This Evening’s Finds in Theoretical Physics

It’s late tonight and I have to prepare a class for tomorrow, so I don’t have time now to figure out what is going on here. But if you want to see something really strange, take a look at Susskind’s latest, together with the revised version of an earlier paper.

Another new paper this evening is Witten’s latest. This looks quite interesting, but definitely will take some serious effort to understand.

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13 Responses to This Evening’s Finds in Theoretical Physics

  1. Kyle says:

    DR Lunsford,

    At first I thought your link was too over the top to be funny. By the time I reached the meat of the page I found it quite amusing (quotes like “The details of the calculations have been (/are being/will be) presented elsewhere; here we give cartoons.” I thought were rather ingenious).

    However, after thinking about it, I’ve decided it is much too serious to be funny.

    Just somenobodies opinion,


  2. Fyodor says:

    I’d just like to clarify that there is nothing wrong with making a mistake, and I too thought the way Susskind retracted was rather funny. But this attitude, that you can do research without reading the literature, that it’s ok to write really stupid papers as long as you are prepared to retract the following week, gets my goat. Susskind should remember that despite all his recent vagaries he is still a very influential figure in this field. Subjects like wormholes [in which I’ve never published, by the way, and I have no intention of doing so] have a somewhat dubious status, and Susskind is propagating the notion that this field is not quite respectable: either you respect his “deep physical intuition” and assume that in some way he will turn out to be right, or you think he is an idiot and that only idiots work on wormholes. Either way, the subject loses. People should never underestimate the importance of these vague feelings about which things are respectable and which aren’t.

    Finally, I note that everyone seems to think that Susskind’s misadventures are funny, and that nobody should think the less of him because he has written a stupid paper. But nobody laughed when Chapline went off the rails. What’s sauce for the goose ought to be sauce for the turkey.

  3. D R Lunsford says:

    I have a great sense of humor – this wasn’t funny, rather, disgusting.

    THIS is funny:


  4. Aaron says:

    Grow a sense of humor. It’ll help you out a lot in life.

  5. D R Lunsford says:

    I suppose it was beyond his Holiness to simply admit “I made a bad mistake”

    Abstract: In an earlier paper, the author made an elementary blunder, rectified here.

    0 Overview

    The paper is question is wrong. Ignore it.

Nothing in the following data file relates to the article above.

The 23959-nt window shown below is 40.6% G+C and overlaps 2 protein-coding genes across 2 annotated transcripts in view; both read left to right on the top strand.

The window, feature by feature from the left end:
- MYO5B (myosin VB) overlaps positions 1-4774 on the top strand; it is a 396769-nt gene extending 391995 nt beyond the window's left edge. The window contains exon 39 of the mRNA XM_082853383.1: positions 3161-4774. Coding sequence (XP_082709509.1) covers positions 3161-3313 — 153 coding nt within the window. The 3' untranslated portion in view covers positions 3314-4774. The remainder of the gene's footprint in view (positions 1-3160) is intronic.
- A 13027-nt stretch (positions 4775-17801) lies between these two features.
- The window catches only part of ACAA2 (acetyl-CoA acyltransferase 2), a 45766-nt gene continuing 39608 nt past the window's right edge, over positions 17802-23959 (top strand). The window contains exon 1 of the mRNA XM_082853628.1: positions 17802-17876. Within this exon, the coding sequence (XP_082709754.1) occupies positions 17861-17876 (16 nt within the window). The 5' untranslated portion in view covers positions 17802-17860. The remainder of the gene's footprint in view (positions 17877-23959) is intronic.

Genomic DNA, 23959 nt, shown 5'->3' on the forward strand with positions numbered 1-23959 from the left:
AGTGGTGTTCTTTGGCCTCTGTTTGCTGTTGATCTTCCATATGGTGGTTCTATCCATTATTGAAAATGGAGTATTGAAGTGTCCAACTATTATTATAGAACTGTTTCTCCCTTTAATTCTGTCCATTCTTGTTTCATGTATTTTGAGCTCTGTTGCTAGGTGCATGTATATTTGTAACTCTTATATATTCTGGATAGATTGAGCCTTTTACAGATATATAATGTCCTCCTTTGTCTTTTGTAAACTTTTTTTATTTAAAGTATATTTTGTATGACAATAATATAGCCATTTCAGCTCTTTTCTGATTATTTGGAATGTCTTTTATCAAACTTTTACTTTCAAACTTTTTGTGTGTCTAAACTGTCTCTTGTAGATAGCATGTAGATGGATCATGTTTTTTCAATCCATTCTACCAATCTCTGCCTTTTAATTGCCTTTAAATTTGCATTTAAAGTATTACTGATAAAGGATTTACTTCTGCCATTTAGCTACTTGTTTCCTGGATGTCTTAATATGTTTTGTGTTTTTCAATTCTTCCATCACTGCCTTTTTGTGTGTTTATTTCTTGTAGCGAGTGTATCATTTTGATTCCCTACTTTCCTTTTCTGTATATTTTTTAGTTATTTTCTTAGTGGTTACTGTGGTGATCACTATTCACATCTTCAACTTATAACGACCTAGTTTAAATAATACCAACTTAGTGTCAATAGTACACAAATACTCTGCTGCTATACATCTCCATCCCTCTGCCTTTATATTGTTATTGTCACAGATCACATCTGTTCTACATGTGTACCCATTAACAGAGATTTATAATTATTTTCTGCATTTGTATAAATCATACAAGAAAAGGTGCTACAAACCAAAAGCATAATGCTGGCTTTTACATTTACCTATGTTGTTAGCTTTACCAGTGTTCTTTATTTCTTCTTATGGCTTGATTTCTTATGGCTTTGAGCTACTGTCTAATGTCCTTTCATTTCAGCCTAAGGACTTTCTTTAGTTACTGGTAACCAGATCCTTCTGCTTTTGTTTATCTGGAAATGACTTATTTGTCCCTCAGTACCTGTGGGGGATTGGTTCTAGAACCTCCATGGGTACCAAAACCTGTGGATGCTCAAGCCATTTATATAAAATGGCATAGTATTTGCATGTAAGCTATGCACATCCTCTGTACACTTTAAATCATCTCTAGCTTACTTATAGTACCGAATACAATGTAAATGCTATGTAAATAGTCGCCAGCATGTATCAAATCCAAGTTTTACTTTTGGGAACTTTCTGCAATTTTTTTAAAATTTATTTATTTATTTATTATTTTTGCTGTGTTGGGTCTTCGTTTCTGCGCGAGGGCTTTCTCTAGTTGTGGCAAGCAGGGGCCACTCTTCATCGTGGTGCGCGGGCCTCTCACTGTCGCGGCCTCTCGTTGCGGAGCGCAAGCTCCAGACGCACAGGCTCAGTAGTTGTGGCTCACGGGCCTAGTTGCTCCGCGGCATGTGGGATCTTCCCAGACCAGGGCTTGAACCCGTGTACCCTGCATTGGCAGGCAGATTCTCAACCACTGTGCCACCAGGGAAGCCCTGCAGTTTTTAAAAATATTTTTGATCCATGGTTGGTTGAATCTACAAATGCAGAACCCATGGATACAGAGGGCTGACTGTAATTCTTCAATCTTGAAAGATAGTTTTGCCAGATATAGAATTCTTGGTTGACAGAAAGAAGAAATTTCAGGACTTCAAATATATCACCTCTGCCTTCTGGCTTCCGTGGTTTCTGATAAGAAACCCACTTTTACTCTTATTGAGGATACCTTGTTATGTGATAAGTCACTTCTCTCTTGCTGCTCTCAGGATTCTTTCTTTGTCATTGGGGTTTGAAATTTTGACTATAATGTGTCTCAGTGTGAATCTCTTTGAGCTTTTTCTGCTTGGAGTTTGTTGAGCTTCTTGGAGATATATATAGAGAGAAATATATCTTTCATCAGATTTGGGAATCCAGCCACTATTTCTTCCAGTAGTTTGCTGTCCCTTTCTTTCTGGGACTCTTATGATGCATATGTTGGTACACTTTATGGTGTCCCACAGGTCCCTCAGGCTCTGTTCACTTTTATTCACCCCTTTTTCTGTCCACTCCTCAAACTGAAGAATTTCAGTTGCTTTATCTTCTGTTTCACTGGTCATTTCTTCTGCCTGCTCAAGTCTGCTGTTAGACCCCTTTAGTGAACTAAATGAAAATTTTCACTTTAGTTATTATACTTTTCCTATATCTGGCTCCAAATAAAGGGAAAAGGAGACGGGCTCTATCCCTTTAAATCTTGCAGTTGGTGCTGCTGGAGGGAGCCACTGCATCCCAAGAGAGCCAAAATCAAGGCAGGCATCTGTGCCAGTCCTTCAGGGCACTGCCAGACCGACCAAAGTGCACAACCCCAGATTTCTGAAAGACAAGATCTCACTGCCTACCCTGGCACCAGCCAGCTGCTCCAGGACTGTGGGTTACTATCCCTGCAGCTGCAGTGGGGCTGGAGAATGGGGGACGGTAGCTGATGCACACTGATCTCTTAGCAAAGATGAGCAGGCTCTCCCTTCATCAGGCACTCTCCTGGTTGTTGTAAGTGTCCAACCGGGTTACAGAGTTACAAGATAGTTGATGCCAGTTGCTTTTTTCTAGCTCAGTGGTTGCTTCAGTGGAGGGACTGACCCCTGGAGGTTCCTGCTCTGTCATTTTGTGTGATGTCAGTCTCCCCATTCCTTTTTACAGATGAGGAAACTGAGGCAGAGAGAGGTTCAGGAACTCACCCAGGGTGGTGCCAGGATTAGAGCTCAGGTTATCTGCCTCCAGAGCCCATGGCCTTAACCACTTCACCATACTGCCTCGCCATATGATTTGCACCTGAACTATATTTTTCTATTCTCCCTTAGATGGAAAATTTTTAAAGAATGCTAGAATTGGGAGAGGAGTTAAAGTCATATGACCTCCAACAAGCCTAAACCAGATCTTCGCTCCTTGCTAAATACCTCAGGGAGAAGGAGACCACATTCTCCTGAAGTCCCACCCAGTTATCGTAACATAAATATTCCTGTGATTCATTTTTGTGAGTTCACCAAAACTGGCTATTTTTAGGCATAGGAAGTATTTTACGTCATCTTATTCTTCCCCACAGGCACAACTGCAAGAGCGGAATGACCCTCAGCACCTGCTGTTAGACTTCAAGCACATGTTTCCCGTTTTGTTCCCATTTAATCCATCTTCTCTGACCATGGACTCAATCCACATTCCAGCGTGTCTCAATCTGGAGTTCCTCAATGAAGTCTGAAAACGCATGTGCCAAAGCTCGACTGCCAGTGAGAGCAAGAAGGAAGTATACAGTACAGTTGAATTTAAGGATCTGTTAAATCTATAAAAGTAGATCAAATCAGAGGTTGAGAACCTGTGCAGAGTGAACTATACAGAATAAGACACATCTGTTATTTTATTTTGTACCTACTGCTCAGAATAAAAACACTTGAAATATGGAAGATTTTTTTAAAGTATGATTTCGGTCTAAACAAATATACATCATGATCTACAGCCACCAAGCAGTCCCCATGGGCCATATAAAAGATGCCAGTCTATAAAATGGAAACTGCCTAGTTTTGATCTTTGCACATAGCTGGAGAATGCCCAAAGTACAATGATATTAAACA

1 References


  6. Anonymous says:

    It must have been humiliating for Susskind. Is that why he refered to himself as “the author of that paper”?

  7. Chris Oakley says:

    we can hope that the faint possibility that they are about to make utter fools of themselves will make them hesitate.

    The worrying thing is that they don’t seem to make fools of themselves when they publish. Except, of course, to the majority of the followers of this web log.

  8. Anonymous says:

    Good one Fyodor!

    Susskind has obviously crossed into a higher plane of existence in which quaint academic formalities such as citations are obsolete. The obvious next step is for him to stop publishing altogether and transmit his thoughts directly via an EEG connected to a blog.

  9. Fyodor Uckoff says:

    First Chapline, then Susskind….
    Surely, *surely* these gentlemen know that there are huge literatures on the subjects into which they have stumbled. And yet, in their vast ignorance and pride, they think that they can dispense with a little background reading, and revolutionize these fields with the help of a little freshman physics.

    I would like to suggest a cure. The arxiv should automatically reject any submission with fewer than 20 references, not counting popular books or articles in the National Inquirer. True, this would not force the likes of Chapline and Susskind to undertake the onerous task of finding out what mere mortals have said, but at least it would acquaint them with the sheer volume of previous work. And then we can hope that the faint possibility that they are about to make utter fools of themselves will make them hesitate.

  10. Aaron says:

    Lenny knew about the flux through the cycle, although he didn’t use those words to describe it in the original paper. As he says in the followup paper, the result depends on what initial state you prepare the flux through the wormhole in.

  11. Robert says:

    Everybody I talked to reagarding Susskind’s paper (V1) agreed that obviously he missed the flux through the non-trivial cycle. So, why bother. This ‘discovery’ didn’t make it into the popular press (“Stanford scientist disproved wormholes”) so there was no need to send letters to the editior (as I did for newspapers reporting on Chapline’s discoveries).

  12. Aaron says:

    Check out Kapustin’s paper in conjunction with Witten’s, I think.

  13. garrett says:

    Heh, nothing like an April fools joke on himself to boost his credibility. Bet he’s sorry he left the topic of the anthropic principle to try and tackle something interesting.

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